Overall Control Objectives
Start course

This course is one of four courses covering Domain 1 of the CSSLP. This course explores the topic of risk management.

Learning Objectives

The objectives of this course are to provide you with an understanding of:

  • Risk management problem space and management flow

  • Definitions, terminology, and types of risks

  • Control Categories and Functions

  • Cost-Benefit Assessment

  • General Risk Assessment Model

  • Overall Control Objectives

Intended Audience

This course is designed for those looking to take the Certified Secure Software Lifecycle Professional (CSSLP)​ certification.


Any experience relating to information security would be advantageous, but not essential.  All topics discussed are thoroughly explained and presented in a way allowing the information to be absorbed by everyone, regardless of experience within the security field.


If you have thoughts or suggestions for this course, please contact Cloud Academy at


So as we complete this, let us think about what it is we're trying to accomplish. Here you see four area grid with impact and likelihood as our axes. In general, what we're trying to do is move from the upper right to the lower left in terms of how we want the strategy to go and what final result we'd like to achieve. Which is basically to reduce the risk in terms of impact and likelihood of occurrence.

We have to bear in mind that some of our risk threat vulnerability asset scenarios are not going to be amenable to reducing the threat, the impact or some other aspect. In the case of impact, as we move from the upper to the lower quadrants, we find that we go from high impact to low. As we move horizontally from the right to the left, we find that we reduce likelihood from high to low.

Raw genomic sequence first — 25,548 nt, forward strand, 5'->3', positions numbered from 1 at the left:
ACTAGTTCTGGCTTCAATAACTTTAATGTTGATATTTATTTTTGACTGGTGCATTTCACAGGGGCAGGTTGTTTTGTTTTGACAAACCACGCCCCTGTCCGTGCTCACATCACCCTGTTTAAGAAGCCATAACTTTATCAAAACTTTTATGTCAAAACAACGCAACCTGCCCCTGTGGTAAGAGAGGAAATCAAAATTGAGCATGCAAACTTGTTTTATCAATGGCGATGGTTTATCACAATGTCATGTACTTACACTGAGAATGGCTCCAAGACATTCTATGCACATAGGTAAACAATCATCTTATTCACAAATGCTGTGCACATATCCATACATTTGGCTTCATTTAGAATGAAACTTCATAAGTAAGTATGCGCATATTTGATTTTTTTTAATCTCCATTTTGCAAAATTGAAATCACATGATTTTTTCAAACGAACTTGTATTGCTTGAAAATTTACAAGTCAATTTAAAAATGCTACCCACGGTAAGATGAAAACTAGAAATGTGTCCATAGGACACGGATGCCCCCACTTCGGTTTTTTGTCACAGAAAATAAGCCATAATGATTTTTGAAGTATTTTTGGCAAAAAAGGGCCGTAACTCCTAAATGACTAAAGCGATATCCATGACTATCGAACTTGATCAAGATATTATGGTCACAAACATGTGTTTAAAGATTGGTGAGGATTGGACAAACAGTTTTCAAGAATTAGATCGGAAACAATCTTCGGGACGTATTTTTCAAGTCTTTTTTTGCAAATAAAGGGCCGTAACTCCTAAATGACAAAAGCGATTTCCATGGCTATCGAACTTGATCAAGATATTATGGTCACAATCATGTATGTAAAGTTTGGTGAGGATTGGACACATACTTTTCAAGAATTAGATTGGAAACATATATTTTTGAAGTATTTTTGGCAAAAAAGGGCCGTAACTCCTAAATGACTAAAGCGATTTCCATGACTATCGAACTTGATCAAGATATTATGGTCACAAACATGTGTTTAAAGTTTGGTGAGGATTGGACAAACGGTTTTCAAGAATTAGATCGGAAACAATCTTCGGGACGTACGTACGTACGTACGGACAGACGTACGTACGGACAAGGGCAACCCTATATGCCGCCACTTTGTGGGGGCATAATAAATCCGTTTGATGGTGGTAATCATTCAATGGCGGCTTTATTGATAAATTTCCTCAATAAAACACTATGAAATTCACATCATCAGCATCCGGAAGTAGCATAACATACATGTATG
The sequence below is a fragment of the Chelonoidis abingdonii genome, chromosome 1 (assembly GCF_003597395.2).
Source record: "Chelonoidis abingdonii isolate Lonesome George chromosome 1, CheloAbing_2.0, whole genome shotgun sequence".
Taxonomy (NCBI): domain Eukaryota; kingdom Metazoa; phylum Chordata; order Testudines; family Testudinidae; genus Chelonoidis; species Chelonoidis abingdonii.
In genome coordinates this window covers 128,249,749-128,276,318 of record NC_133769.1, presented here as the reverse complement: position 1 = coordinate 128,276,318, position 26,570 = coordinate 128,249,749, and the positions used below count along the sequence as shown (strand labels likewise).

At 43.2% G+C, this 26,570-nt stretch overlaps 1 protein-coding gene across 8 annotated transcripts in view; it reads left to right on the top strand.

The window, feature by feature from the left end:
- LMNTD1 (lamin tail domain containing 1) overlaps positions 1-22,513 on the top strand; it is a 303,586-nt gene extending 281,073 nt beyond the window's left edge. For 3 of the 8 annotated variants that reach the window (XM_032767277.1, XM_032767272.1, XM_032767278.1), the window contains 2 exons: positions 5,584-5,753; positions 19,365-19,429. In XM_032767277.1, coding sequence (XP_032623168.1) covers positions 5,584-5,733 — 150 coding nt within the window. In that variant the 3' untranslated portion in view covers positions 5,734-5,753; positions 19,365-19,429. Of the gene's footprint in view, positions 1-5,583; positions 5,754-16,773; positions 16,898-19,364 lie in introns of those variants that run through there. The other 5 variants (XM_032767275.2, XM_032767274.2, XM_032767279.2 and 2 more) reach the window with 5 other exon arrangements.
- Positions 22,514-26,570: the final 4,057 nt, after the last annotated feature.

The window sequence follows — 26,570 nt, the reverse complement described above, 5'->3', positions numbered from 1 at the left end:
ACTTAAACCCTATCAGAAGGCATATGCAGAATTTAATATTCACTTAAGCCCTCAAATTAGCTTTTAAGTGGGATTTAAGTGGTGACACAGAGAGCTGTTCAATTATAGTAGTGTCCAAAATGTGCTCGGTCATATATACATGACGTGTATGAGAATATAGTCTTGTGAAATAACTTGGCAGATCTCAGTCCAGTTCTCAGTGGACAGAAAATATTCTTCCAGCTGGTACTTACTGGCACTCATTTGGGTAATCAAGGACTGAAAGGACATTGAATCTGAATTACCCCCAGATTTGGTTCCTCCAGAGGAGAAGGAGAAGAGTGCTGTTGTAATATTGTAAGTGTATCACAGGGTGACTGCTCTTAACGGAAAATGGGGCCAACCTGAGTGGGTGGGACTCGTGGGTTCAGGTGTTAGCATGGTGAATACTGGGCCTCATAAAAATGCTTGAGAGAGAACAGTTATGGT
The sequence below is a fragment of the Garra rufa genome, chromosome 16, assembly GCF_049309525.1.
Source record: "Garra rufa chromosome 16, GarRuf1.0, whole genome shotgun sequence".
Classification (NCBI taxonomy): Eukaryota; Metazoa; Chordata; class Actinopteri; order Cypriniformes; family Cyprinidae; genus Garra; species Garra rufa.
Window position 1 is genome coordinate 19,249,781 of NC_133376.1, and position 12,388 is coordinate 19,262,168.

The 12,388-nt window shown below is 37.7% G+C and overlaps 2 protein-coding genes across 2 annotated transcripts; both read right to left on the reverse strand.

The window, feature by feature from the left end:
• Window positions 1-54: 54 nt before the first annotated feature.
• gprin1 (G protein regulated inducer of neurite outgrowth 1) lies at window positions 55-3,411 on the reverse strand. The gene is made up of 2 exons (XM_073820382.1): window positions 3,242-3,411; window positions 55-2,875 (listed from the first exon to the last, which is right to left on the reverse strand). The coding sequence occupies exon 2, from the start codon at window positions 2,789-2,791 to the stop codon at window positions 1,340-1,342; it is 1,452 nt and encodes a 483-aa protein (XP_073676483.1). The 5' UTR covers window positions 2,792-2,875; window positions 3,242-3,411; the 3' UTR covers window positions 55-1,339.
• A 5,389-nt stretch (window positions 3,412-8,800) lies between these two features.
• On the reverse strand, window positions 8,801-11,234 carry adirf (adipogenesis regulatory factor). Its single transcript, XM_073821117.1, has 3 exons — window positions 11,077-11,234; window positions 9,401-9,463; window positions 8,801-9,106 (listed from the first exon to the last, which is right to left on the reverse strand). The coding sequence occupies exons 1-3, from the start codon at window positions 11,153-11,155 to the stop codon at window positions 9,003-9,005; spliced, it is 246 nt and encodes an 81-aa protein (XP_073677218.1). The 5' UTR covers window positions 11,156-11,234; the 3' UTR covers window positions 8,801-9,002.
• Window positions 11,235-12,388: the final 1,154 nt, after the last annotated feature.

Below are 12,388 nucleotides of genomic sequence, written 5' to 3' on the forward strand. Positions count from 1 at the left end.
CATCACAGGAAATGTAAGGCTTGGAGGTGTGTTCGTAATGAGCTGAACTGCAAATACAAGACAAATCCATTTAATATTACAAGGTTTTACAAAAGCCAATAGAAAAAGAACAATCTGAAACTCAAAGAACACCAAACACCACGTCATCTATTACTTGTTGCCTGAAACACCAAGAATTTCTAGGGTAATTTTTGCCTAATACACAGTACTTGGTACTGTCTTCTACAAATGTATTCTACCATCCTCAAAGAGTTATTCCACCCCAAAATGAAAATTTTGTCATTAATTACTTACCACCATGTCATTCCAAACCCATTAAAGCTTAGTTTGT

We have to bear in mind that some of these scenarios are not going to change in any respect. A threat that's in the high impact, high likelihood may stay because there's nothing effective that we can do about it. On the other hand, it may move only in one direction, from high impact to low or from high likelihood to low.

Whatever benefit we can get against either impact or likelihood should work in our favor to reduce the risk overall and provide us the ability to reduce proactively or reactively or in combination, the threat risk scenarios that can cause outages in our business.

About the Author
Learning Paths

Mr. Leo has been in Information System for 38 years, and an Information Security professional for over 36 years.  He has worked internationally as a Systems Analyst/Engineer, and as a Security and Privacy Consultant.  His past employers include IBM, St. Luke’s Episcopal Hospital, Computer Sciences Corporation, and Rockwell International.  A NASA contractor for 22 years, from 1998 to 2002 he was Director of Security Engineering and Chief Security Architect for Mission Control at the Johnson Space Center.  From 2002 to 2006 Mr. Leo was the Director of Information Systems, and Chief Information Security Officer for the Managed Care Division of the University of Texas Medical Branch in Galveston, Texas.


Upon attaining his CISSP license in 1997, Mr. Leo joined ISC2 (a professional role) as Chairman of the Curriculum Development Committee, and served in this role until 2004.   During this time, he formulated and directed the effort that produced what became and remains the standard curriculum used to train CISSP candidates worldwide.  He has maintained his professional standards as a professional educator and has since trained and certified nearly 8500 CISSP candidates since 1998, and nearly 2500 in HIPAA compliance certification since 2004.  Mr. leo is an ISC2 Certified Instructor.